For the first time in history, China’s two largest technology companies posted a decline in revenue as the nation faces unprecedented growth hurdles and an uncertain outlook. But 2,000 miles away, even bigger challenges await one of Southeast Asia’s biggest companies.
Rising global inflation and unstable economic growth spurred Sea in May to trim its full-year revenue forecast for e-commerce, which accounts for around 52% of the company’s total sales, by $400 million to a range of $8.5 billion to $9.1 billion. This month it threw out that guidance entirely.
In our efforts to adapt to increasing macro uncertainties, we are proactively shifting our strategies to further focus on efficiency and optimization for the long-term strength and profitability of the e-commerce business.
Management seems to have realized that buying unprofitable revenue isn’t a sustainable business model, but choosing not to do so makes predicting the future almost impossible.
In some online businesses — such as e-commerce and deliveries — companies have a certain power to hit top-line targets by boosting marketing, using enticements and subsidies to lure consumers to spend money. Investors should think of this as “false growth,” and we saw it in the early days of ride-hailing and food delivery when providers offered spending vouchers and discounts to get customers to use their platforms even when each incremental transaction lost money. By contrast, “real growth” would have each purchase bring profit to the provider even if structural costs such as administrative staff mean the company loses money overall.
Sea’s e-commerce expansion over the past few years, while impressive, has been largely false growth. Meanwhile, its digital entertainment business, which comprises 44% of revenue, fell 12% in the second quarter as Covid-driven stay-at-home spending petered out.
In many ways, Sea is a cross between Alibaba and Tencent, which are China’s biggest e-commerce and gaming companies respectively.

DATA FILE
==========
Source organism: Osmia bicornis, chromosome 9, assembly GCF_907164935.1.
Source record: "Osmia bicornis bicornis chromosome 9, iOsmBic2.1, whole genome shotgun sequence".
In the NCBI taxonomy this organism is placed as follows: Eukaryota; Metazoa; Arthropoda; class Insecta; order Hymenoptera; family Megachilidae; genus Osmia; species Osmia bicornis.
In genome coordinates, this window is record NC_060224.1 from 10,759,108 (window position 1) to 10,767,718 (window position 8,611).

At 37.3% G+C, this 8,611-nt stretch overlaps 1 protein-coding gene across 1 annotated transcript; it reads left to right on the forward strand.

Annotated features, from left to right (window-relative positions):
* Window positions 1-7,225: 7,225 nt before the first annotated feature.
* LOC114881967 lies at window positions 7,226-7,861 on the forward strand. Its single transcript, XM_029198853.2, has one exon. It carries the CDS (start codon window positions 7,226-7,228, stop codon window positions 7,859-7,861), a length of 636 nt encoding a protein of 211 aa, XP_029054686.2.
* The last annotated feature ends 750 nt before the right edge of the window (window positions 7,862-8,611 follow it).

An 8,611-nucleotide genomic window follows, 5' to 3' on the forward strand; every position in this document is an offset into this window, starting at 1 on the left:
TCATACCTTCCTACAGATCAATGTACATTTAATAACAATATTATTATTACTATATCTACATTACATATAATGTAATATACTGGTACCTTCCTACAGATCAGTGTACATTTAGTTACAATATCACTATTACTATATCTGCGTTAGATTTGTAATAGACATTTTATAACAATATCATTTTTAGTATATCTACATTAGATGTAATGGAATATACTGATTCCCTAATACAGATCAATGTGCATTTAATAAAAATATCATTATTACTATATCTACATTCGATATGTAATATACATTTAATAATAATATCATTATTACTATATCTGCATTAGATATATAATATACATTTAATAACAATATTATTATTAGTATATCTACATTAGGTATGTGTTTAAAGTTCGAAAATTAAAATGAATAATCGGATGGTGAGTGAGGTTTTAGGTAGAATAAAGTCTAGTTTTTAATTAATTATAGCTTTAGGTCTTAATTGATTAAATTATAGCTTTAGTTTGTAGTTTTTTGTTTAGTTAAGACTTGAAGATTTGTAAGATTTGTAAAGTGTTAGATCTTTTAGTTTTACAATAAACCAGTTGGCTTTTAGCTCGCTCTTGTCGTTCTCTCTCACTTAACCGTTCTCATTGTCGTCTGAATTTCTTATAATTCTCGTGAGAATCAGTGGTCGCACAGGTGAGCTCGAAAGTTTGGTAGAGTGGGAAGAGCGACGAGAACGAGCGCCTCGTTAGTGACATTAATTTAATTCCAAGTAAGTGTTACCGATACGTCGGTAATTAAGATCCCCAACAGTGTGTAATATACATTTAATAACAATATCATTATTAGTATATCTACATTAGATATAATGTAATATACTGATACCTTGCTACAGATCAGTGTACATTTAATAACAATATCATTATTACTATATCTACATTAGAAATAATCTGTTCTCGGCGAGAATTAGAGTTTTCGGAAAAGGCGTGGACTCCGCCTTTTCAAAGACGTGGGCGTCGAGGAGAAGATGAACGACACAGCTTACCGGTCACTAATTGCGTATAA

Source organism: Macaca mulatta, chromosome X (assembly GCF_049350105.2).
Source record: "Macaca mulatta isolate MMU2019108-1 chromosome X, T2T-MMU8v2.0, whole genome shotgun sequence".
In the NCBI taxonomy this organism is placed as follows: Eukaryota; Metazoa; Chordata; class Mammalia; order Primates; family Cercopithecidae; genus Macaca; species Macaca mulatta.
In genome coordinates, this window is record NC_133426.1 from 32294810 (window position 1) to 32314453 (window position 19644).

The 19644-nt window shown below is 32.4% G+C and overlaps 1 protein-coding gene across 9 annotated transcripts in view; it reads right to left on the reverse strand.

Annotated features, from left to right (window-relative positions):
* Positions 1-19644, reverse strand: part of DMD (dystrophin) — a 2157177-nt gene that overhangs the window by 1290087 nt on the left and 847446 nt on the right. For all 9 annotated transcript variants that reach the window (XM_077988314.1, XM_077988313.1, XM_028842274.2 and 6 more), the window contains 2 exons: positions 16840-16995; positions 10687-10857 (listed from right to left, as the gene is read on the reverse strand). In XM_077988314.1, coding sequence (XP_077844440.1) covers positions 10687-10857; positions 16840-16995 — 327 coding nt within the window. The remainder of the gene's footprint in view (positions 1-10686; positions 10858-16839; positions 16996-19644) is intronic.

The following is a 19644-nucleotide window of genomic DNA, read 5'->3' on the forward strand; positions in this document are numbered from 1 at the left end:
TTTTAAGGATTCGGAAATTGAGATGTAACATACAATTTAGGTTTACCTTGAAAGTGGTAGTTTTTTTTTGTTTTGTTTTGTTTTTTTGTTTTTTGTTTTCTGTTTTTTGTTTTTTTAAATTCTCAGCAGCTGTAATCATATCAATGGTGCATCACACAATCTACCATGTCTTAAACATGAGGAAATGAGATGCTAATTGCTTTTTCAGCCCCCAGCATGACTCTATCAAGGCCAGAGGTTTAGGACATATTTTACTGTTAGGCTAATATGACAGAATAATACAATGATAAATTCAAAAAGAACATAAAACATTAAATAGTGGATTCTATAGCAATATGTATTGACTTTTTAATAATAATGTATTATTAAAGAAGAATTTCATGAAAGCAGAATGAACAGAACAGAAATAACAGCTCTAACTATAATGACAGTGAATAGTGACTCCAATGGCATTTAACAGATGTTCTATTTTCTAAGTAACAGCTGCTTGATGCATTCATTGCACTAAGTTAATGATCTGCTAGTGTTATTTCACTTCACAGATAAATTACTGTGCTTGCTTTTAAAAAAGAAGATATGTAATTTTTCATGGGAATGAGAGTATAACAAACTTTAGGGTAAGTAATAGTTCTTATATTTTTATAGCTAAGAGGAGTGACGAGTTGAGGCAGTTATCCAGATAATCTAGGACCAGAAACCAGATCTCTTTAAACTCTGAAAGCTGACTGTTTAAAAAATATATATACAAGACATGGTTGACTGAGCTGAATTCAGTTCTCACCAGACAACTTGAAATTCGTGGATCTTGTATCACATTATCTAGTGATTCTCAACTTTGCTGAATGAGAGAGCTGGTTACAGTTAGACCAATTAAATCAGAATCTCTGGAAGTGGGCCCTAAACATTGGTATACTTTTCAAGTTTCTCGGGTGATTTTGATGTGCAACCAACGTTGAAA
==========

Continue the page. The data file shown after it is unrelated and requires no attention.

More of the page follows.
Continued lockdowns, a crackdown on internet companies, rising inflation, a brewing mortgage crisis and heightened geopolitical tensions are all weighing on China’s gross domestic product outlook. While the government targets growth of 5.5% this year, the consensus in a Bloomberg survey of economists is for a figure of 3.8%. Goldman Sachs Group Inc. and Nomura Holdings Inc. are the latest to cut their forecasts.
Tencent this week reported a 3% decline in revenue, more than expected, and cut around 5% of its workforce after advertising slumped by a record. Earlier in the month, Alibaba also published a drop in sales. Net income at both companies fell, but at least they remained profitable.
Sea’s outlook is less clear. It’s Shopee service is the top-ranked e-commerce app in Indonesia, Taiwan and Southeast Asia overall, according to the company, yet the economic fortunes of its key markets remain unstable. Indonesia, Southeast Asia’s largest economy, is enjoying strong growth spurred by an expansion in exports fueled by commodity price increases. Yet inflation leaves open the prospect of interest rate rises that could hamper consumer spending.
Singapore earlier this month cut its GDP forecast by one percentage point while Taiwan, Asia’s sixth-largest economy, has trimmed its growth outlook twice this year because of slowing demand for consumer electronics and lower private consumption. The Asian Development Bank has also reduced its 2022 and 2023 GDP growth forecasts for Thailand and Malaysia.
With little prospect that the broader economy will improve and pressure on consumer spending increasing, Sea’s chances of posting rapid revenue expansion and finally turning profitable look increasingly out of reach. That’s forced management to make some difficult choices, and growth is set to be sacrificed as a result. It’s the kind of fiscal discipline investors ought to cheer, but first they’ll need to accept a more tepid revenue pace.
More From This Writer and Others at Bloomberg Opinion:
• Singapore’s Next Big Challenge Is Already Here: Daniel Moss
• In China Tech Earnings, Numbers No Longer Matter: Tim Culpan
• What’s More Important? Covid Zero or Three Red Lines: Shuli Ren
This column does not necessarily reflect the opinion of the editorial board or Bloomberg LP and its owners.
Tim Culpan is a Bloomberg Opinion columnist covering technology in Asia. Previously, he was a technology reporter for Bloomberg News.
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